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Californians Harboring Doubts About Election Integrity, Poll Finds

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Mail-in ballots wait to be counted at the Santa Clara Registrar of Voters on Feb. 19, 2020. (Beth LaBerge/KQED)

With just over five weeks until Election Day, many California voters are concerned about the integrity of the presidential election and doubt the willingness of their fellow citizens to accept the eventual results, according to a poll released Monday by the Berkeley Institute of Governmental Studies.

Supporters of both President Donald Trump and his Democratic challenger Joe Biden share concerns over the election's integrity. Overall, 42% of likely voters believe it is unlikely the election "will be conducted in a way that's fair and open."

The findings reflect months of heated political and legal battles over the expansion of vote-by-mail during the COVID-19 pandemic. The poll finds Californians gearing up for record vote-by-mail participation while President Trump continues to make unsubstantiated claims that widespread mail-in voting will result in elevated voter fraud.

“It was not that long ago that voters in both parties had high confidence in the integrity of the election process," said Eric Schickler, co-director of the Berkeley Institute of Governmental Studies, in a statement. "The loss of that confidence is a worrisome sign for democratic stability going forward.”


The election doubts are loudest at the political poles. Of voters identifying themselves as "very liberal," 56% think the elections will not be conducted fairly, a view shared by 50% of self-identified "very conservative" voters. Meanwhile, just 34% of moderates harbor such concerns about the administration of the election.

Voters on both sides of the political aisle are gearing up for a bitterly contested race. About 82% of likely voters in California worry many Americans won't accept the results of the presidential election, a concern shared by 85% of Trump supporters and 81% of Biden supporters.

California voters are also preparing for a historic shift in the voting process in reaction to the coronavirus pandemic. This year, every voter will be mailed a ballot and many counties will reduce the number of in-person voting opportunities — the result of bills passed this summer and signed by Gov. Gavin Newsom.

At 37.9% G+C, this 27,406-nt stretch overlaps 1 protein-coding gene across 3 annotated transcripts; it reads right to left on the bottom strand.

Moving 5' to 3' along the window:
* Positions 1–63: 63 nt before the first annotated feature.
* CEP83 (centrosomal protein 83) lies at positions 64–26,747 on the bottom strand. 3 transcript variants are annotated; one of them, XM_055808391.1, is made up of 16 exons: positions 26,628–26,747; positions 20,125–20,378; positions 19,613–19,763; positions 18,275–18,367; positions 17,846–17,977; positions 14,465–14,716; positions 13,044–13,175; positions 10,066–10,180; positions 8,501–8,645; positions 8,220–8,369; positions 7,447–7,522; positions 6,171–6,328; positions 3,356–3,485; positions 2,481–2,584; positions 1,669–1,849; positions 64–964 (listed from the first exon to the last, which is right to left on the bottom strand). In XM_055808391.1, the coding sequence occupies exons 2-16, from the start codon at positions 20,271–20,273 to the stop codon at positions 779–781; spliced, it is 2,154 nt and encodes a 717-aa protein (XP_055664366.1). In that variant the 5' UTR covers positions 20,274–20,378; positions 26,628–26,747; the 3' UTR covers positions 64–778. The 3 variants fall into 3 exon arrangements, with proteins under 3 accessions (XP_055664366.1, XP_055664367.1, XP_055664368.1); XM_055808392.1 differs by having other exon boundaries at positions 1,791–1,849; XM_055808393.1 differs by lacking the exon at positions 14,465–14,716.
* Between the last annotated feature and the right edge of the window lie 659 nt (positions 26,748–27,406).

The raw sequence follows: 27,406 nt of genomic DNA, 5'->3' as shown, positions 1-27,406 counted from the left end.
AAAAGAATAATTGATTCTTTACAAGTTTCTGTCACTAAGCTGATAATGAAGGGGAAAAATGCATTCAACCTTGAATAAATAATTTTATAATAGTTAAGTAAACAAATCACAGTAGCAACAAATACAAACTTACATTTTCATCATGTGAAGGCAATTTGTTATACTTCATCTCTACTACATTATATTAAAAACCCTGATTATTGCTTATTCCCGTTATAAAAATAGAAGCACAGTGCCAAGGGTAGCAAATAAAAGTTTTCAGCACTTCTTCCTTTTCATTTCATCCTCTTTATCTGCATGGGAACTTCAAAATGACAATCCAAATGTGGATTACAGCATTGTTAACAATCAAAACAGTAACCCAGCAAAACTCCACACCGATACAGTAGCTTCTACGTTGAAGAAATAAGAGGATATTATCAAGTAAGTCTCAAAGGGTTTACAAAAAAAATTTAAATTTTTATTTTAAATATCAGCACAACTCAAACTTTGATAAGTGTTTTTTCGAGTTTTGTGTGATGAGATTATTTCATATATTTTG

State election officials are urging Californians to avoid gathering at the polls and to mail in their ballots instead. The Berkeley IGS poll finds a generally positive response to that push, with 78% of likely voters saying they plan to vote-by-mail.

That level of vote-by-mail participation would eclipse the 72% of voters who cast a mail ballot in the state's March primary, but would fall short of the near-universal adoption of vote-by-mail that some election officials are forecasting.

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Overall, voters are mostly confident in the U.S. Postal Service's role in the election, with 58% of likely voters expressing trust that USPS will deliver mail ballots in a safe and timely manner.

Notably, 56% of young voters disagree. A recent study found a high rate of rejected mail ballots among young voters, with lateness being the top reason for rejection. Election officials urge voters who are returning their ballots on or near Election Day to utilize a county dropbox or polling location instead of a USPS mailbox.

Despite broad concerns, 22% of likely voters plan to vote in-person, including half of Trump supporters. A possible red flag for elections officials is that just 5% of likely voters plan to vote in-person before election day.

Many counties, including Alameda, Contra Costa, San Diego and Ventura, are opening fewer polling places on Election Day than in years past, but hope to make up for that by offering early in-person voting from October 31st to November 2nd.

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